- Grasping. Prepare materials for grasping such as some small beads or a bell rattle. Look around your craft store as you may be able to make something suitable, if not Etsy has lots of good Montessori materials. If your child isn't ready for grasping materials now, it's likely they will be soon. At this age, the grasp is most likely a reflex but offering grasping materials may help this develop into a controlled movement.
- Infant Massage. Try infant massage. For some children, this can be incredibly soothing and calming and can be a bonding experience. For our family infant massage is a good way for us to slow down with our infant, to take a few deep breaths and make slow and deliberate movements. It calms me as much as it does my child! Observe your child to see how they respond. Use an infant massage oil or simple olive or almond oil. There is lots of information about the importance of touch, it's worth thinking about. With the help of our physio we've also learnt to do some body mapping and this has been invaluable. Infant massage can also assist the child with body awareness.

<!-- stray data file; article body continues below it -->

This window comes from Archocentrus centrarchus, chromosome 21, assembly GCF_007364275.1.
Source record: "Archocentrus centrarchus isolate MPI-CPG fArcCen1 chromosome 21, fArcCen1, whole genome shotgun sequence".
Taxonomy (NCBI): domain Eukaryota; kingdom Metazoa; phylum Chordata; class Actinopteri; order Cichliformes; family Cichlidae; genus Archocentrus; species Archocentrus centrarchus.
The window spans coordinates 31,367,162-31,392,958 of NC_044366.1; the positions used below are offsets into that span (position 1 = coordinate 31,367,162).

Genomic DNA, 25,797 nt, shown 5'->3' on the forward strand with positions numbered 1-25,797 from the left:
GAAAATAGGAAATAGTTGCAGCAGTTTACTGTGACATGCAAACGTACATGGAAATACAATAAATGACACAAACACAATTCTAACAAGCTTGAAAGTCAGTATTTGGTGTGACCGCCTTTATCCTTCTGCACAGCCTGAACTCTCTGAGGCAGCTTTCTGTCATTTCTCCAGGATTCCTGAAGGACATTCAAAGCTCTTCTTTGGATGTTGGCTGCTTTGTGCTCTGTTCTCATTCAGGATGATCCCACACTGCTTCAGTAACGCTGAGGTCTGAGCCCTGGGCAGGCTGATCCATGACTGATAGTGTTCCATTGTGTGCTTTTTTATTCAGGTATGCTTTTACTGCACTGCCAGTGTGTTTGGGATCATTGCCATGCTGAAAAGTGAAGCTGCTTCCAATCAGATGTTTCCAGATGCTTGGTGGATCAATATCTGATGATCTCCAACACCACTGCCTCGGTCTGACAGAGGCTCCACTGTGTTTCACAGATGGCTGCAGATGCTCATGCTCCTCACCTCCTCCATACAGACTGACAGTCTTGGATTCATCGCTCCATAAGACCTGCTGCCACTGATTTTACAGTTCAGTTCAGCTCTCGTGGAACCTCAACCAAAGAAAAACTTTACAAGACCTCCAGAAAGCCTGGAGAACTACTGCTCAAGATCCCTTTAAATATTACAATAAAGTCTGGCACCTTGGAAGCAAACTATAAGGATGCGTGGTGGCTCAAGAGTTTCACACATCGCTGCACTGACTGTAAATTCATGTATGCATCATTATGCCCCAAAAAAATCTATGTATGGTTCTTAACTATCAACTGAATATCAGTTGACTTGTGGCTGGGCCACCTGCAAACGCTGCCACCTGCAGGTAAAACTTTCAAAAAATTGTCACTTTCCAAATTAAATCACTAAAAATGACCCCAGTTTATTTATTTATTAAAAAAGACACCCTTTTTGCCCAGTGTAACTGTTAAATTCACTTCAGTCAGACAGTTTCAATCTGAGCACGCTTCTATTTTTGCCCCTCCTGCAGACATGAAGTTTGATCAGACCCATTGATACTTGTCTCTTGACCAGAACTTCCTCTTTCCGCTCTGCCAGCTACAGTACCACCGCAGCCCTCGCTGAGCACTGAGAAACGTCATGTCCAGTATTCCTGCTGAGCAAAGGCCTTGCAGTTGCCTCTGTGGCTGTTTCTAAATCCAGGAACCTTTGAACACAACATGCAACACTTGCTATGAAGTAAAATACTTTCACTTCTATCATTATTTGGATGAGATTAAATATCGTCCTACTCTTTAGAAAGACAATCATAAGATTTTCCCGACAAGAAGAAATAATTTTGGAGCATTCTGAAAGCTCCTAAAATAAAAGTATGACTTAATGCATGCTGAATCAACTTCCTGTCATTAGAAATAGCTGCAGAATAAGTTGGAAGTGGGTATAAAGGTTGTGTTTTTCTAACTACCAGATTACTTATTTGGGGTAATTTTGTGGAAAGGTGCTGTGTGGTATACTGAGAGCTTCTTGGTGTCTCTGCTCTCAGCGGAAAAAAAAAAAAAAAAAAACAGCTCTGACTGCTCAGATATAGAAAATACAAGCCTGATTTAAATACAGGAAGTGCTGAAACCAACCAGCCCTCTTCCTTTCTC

- Follow Cues. This is so important in the Montessori philosophy. Continue to learn and follow the child's cues. Observe the infant, slow down, find peace. We have continued to maintain contact with the maternal points of reference and allowed Otto to feed on demand and sleep following his own natural rhythm. With each child I find I am able to pick up on their cues better, it can take time and patience.
- Talking. Try talking to your infant emulating their sounds. I didn't try this with my other children but we are having a lot of success with Otto. Like in this video. Otto is very vocal and I believe it's because we are responding to him and most importantly when we talk to him, we are giving him the time and opportunity to respond!! Many infants can't get a word in when their parents are talking to them, to pause is important. We are loving hearing his little voice, it brings so much joy.
- Include Them. There is a focus in Montessori on including infants in everyday life. At two months the infant is not mobile so we generally do this by using a movable playmat or lambswool around the house. We allow the infant to be near and a part of the family's activities, for example lying or playing next to siblings. I find a baby carrier a great way to do this when out of the house, the infant is still close but can also see your mouth and observe your interactions.
Want a few more ideas?